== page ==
Browsing by Subject "CPP"

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  • Herkkola, Hennariia (Helsingfors universitet, 2018)
    The nucleus accumbens (NAc) is located in the ventral striatum and plays a critical role in drug addiction. NAc receives dopaminergic projections from ventral tegmental area (VTA) which is activated after administration of various abused drugs. Activation of VTA increases the release of dopamine in NAc. Increased dopamine levels induce the release of acetylcholine from striatal cholinergic interneurons. These cholinergic interneurons have been related to the development of addiction and other emotion-related disorders such as depression. Previous studies have shown that a lesion of cholinergic interneurons led to an increase in morphine-induced conditioned place preference in mice. Moreover, an activation of cholinergic interneurons by designer receptors (DREADD) has reduced food consumption motivated by food restriction. The purpose of this study was to investigate whether accumbal cholinergic interneurons mediate alcohol- and morphine-induced conditioned place preference and locomotor activity. The activation of cholinergic interneurons was controlled using DREADD (Designer Receptors Exclusively Activated by Designer Drugs) technology. DREADDs are G protein-coupled receptors. Cellular function and activation can be modulated by these receptors. DREADDs are activated by an otherwise inert synthetic ligand, clozapine-N-oxide (CNO). Fluorescent protein, mCherry, is attached to DREADDs so that the expression of receptors in brain tissue can be observed. Cre-spesific adeno-associated viruses (AAV) with DREADD gene were injected bilaterally to the nucleus accumbens of ChATcre mice in stereotactic surgery. The effects of alcohol and morphine were tested with conditioned place preference procedure. Mice were divided to three groups after DREADDs: activating receptor Gq (n = 10), inhibiting receptor Gi (n = 9) and control mC (n = 9). There were both male and female mice in every group. Alcohol did not induce conditioned place preference in any group. The locomotor activity of mice significantly increased after alcohol injection compared to saline injection. However, cholinergic interneurons had no effect on the increased locomotor activity. Morphine-induced conditioned place preference was expressed in every group but there were no significant differences between DREADDs and control group when the first 15 minutes and the whole 30 minutes of the place preference test was analysed. Though, Gq-receptor seemed to decrease the place preference compared to control group when the place preference test was observed in five minute intervals. Morphine also significantly increased the locomotor activity of mice, but there were no differences between the groups. Sex had no influence on the place preference, but female mice were more active than male mice during the alcohol conditioning and the alcohol place preference test. The locomotor activity of female mice also increased more than the activity of male mice after morphine injection. The effect of accumbal cholinergic interneurons on alcohol-induced conditioned place preference remained unclear. Activation of cholinergic interneurons suppressed morphine-induced conditioned place preference compared to control group but not enough so that the effect could be seen during the whole place preference test. The mice were same in the morphine test as in the alcohol test so the mice were conditioned to alcohol before morphine and therefore the results of morphine-induced conditioned place preference are not reliable.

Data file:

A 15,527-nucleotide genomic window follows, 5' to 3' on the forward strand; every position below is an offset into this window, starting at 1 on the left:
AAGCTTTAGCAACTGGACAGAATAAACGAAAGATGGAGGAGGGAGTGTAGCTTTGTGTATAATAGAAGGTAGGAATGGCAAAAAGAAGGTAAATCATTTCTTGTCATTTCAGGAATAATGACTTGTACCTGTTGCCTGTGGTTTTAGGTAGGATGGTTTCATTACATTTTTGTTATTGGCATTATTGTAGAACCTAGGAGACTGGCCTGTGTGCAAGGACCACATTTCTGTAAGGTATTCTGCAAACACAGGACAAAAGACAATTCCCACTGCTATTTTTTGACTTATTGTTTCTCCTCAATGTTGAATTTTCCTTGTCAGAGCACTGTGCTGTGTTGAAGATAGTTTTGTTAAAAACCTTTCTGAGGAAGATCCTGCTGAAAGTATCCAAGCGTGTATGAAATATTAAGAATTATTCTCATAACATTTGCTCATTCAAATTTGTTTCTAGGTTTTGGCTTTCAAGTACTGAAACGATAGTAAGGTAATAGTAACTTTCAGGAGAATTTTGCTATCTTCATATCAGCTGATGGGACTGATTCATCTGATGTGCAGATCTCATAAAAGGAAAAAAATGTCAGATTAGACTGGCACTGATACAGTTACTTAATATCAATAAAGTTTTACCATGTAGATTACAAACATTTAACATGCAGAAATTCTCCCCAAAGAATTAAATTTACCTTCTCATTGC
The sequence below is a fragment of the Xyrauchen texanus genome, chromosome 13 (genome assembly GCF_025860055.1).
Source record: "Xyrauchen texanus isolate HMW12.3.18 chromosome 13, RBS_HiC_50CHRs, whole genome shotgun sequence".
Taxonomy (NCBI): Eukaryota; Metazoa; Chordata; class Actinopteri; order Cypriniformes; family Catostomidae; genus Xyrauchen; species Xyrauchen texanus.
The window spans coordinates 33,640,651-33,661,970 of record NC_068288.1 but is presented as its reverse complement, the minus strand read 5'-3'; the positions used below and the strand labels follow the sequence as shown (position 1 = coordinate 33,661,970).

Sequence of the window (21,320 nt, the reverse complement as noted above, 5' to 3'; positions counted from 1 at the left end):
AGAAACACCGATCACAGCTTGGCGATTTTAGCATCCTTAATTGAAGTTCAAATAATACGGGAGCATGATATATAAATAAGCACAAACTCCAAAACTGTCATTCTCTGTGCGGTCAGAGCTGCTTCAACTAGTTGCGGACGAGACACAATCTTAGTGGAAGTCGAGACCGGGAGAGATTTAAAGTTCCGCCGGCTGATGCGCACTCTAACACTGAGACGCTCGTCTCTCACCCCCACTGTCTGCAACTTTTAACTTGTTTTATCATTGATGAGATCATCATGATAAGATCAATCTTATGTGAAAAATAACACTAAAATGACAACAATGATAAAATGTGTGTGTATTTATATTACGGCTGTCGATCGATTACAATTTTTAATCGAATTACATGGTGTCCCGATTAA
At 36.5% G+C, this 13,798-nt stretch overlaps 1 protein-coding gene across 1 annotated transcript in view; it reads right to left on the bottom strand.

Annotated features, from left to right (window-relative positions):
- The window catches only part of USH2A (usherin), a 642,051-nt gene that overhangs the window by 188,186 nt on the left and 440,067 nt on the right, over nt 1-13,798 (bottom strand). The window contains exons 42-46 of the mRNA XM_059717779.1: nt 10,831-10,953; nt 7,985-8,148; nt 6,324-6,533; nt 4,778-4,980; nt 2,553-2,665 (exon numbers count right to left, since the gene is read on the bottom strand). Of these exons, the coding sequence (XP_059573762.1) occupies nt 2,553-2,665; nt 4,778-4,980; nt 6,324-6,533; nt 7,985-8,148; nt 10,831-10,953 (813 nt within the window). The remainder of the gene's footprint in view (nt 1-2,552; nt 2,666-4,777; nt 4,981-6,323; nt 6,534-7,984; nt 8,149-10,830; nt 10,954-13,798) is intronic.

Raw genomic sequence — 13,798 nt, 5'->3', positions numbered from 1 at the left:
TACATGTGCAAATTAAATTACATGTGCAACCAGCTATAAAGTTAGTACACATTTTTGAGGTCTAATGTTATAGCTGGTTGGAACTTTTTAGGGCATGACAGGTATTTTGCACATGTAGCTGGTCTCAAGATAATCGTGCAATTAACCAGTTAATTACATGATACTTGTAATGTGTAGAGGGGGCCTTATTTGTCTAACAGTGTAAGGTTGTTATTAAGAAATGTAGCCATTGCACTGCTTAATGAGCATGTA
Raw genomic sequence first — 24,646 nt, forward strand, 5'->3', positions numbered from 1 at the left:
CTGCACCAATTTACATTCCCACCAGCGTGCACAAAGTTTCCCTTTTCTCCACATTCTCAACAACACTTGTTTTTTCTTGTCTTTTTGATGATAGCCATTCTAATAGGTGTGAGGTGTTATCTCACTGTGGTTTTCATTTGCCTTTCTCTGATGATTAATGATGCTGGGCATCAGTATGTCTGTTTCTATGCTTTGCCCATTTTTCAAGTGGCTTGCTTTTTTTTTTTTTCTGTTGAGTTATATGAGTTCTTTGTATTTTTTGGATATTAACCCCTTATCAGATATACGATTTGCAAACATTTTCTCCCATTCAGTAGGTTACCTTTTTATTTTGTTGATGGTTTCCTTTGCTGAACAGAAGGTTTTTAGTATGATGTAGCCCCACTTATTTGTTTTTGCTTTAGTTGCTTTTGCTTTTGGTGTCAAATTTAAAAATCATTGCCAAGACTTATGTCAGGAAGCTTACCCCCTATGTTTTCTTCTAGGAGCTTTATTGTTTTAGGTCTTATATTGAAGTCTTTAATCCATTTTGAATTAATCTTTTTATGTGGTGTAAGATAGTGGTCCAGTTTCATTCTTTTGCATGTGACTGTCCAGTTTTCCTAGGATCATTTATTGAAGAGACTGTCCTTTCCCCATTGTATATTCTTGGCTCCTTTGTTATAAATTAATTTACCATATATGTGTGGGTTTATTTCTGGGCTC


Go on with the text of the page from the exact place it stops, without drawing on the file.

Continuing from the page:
• Phadke, Ketaki Vasant; Laukkanen, Anne-Maria; Ilomäki, Irma; Kankare, Elina; Geneid, Ahmed; Svec, Jan G. (2020)
    Purpose. The present study aimed at measuring the smoothed and non-smoothed cepstral peak prominence (CPPS and CPP) in teachers who considered themselves to have normal voice but some of them had laryngeal pathology. The changes of CPP, CPPS, sound pressure level (SPL) and perceptual ratings with different voice tasks were investigated and the influence of vocal pathology on these measures was studied. Method. Eighty-four Finnish female primary school teachers volunteered as participants. Laryngoscopically, 52.4% of these had laryngeal changes (39.3% mild, 13.1% disordered). Sound recordings were made for phonations of comfortable sustained vowel, comfortable speech, and speech produced at increased loudness level as used during teaching. CPP, CPPS and SPL values were extracted using Praat software for all three voice samples. Sound samples were also perceptually evaluated by five voice experts for overall voice quality (10 point scale from poor to excellent) and vocal firmness (10 point scale from breathy to pressed, with normal in the middle). Results. The CPP, CPPS and SPL values were significantly higher for vowels than for comfortable speech and for loud speech compared to comfortable speech (P <0.001). Significant correlations were found between SPL and cepstral measures. The loud speech was perceived to be firmer and have a better voice quality than comfortable speech. No significant relationships of the laryngeal pathology status with cepstral values, perceptual ratings, or voice SPLs were found (P > 0.05). Conclusion. Neither the acoustic measures (CPP, CPPS, and SPL) nor the perceptual evaluations could clearly distinguish teachers with laryngeal changes from laryngeally healthy teachers. Considering no vocal complaints of the subjects, the data could be considered representative of teachers with functionally healthy voice.